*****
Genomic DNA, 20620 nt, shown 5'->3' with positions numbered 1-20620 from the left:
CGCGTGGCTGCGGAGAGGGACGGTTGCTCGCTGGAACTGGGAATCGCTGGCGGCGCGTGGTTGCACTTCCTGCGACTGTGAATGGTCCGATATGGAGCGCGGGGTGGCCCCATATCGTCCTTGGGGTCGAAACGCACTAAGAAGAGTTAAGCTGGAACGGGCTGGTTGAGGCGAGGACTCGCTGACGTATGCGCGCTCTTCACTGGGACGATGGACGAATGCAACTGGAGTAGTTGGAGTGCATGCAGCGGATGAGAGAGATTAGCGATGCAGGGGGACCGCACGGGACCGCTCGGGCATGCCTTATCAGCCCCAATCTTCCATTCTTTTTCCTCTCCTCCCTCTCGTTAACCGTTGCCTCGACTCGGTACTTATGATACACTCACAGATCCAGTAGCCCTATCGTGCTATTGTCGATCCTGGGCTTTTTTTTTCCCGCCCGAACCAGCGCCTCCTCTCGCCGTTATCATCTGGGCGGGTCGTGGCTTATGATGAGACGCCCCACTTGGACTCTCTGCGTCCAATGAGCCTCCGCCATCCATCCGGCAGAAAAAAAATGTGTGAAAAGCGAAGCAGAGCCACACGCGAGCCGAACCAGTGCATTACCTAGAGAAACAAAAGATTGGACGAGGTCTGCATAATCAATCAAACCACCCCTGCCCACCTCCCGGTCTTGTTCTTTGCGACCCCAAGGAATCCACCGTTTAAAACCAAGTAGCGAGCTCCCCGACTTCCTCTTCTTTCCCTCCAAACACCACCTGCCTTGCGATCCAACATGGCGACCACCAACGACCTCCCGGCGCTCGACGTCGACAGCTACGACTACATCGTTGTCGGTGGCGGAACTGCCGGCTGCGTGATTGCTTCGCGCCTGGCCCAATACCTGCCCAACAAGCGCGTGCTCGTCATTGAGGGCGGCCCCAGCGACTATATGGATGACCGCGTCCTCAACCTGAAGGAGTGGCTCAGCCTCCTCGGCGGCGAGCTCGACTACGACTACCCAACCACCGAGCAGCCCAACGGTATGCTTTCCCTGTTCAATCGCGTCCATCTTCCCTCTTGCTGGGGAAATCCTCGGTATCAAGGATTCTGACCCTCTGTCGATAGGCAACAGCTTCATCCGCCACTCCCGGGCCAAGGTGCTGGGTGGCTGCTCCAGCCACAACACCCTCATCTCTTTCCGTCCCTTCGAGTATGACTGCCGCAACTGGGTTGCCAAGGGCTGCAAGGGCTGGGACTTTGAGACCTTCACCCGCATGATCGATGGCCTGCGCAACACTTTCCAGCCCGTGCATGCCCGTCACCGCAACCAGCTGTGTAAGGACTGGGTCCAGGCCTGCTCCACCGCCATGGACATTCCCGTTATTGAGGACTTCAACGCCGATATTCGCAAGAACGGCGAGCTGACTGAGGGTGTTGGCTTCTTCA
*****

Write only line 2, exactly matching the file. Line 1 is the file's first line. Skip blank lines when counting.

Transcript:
CGCGTGGCTGCGGAGAGGGACGGTTGCTCGCTGGAACTGGGAATCGCTGGCGGCGCGTGGTTGCACTTCCTGCGACTGTGAATGGTCCGATATGGAGCGCGGGGTGGCCCCATATCGTCCTTGGGGTCGAAACGCACTAAGAAGAGTTAAGCTGGAACGGGCTGGTTGAGGCGAGGACTCGCTGACGTATGCGCGCTCTTCACTGGGACGATGGACGAATGCAACTGGAGTAGTTGGAGTGCATGCAGCGGATGAGAGAGATTAGCGATGCAGGGGGACCGCACGGGACCGCTCGGGCATGCCTTATCAGCCCCAATCTTCCATTCTTTTTCCTCTCCTCCCTCTCGTTAACCGTTGCCTCGACTCGGTACTTATGATACACTCACAGATCCAGTAGCCCTATCGTGCTATTGTCGATCCTGGGCTTTTTTTTTCCCGCCCGAACCAGCGCCTCCTCTCGCCGTTATCATCTGGGCGGGTCGTGGCTTATGATGAGACGCCCCACTTGGACTCTCTGCGTCCAATGAGCCTCCGCCATCCATCCGGCAGAAAAAAAATGTGTGAAAAGCGAAGCAGAGCCACACGCGAGCCGAACCAGTGCATTACCTAGAGAAACAAAAGATTGGACGAGGTCTGCATAATCAATCAAACCACCCCTGCCCACCTCCCGGTCTTGTTCTTTGCGACCCCAAGGAATCCACCGTTTAAAACCAAGTAGCGAGCTCCCCGACTTCCTCTTCTTTCCCTCCAAACACCACCTGCCTTGCGATCCAACATGGCGACCACCAACGACCTCCCGGCGCTCGACGTCGACAGCTACGACTACATCGTTGTCGGTGGCGGAACTGCCGGCTGCGTGATTGCTTCGCGCCTGGCCCAATACCTGCCCAACAAGCGCGTGCTCGTCATTGAGGGCGGCCCCAGCGACTATATGGATGACCGCGTCCTCAACCTGAAGGAGTGGCTCAGCCTCCTCGGCGGCGAGCTCGACTACGACTACCCAACCACCGAGCAGCCCAACGGTATGCTTTCCCTGTTCAATCGCGTCCATCTTCCCTCTTGCTGGGGAAATCCTCGGTATCAAGGATTCTGACCCTCTGTCGATAGGCAACAGCTTCATCCGCCACTCCCGGGCCAAGGTGCTGGGTGGCTGCTCCAGCCACAACACCCTCATCTCTTTCCGTCCCTTCGAGTATGACTGCCGCAACTGGGTTGCCAAGGGCTGCAAGGGCTGGGACTTTGAGACCTTCACCCGCATGATCGATGGCCTGCGCAACACTTTCCAGCCCGTGCATGCCCGTCACCGCAACCAGCTGTGTAAGGACTGGGTCCAGGCCTGCTCCACCGCCATGGACATTCCCGTTATTGAGGACTTCAACGCCGATATTCGCAAGAACGGCGAGCTGACTGAGGGTGTTGGCTTCTTCA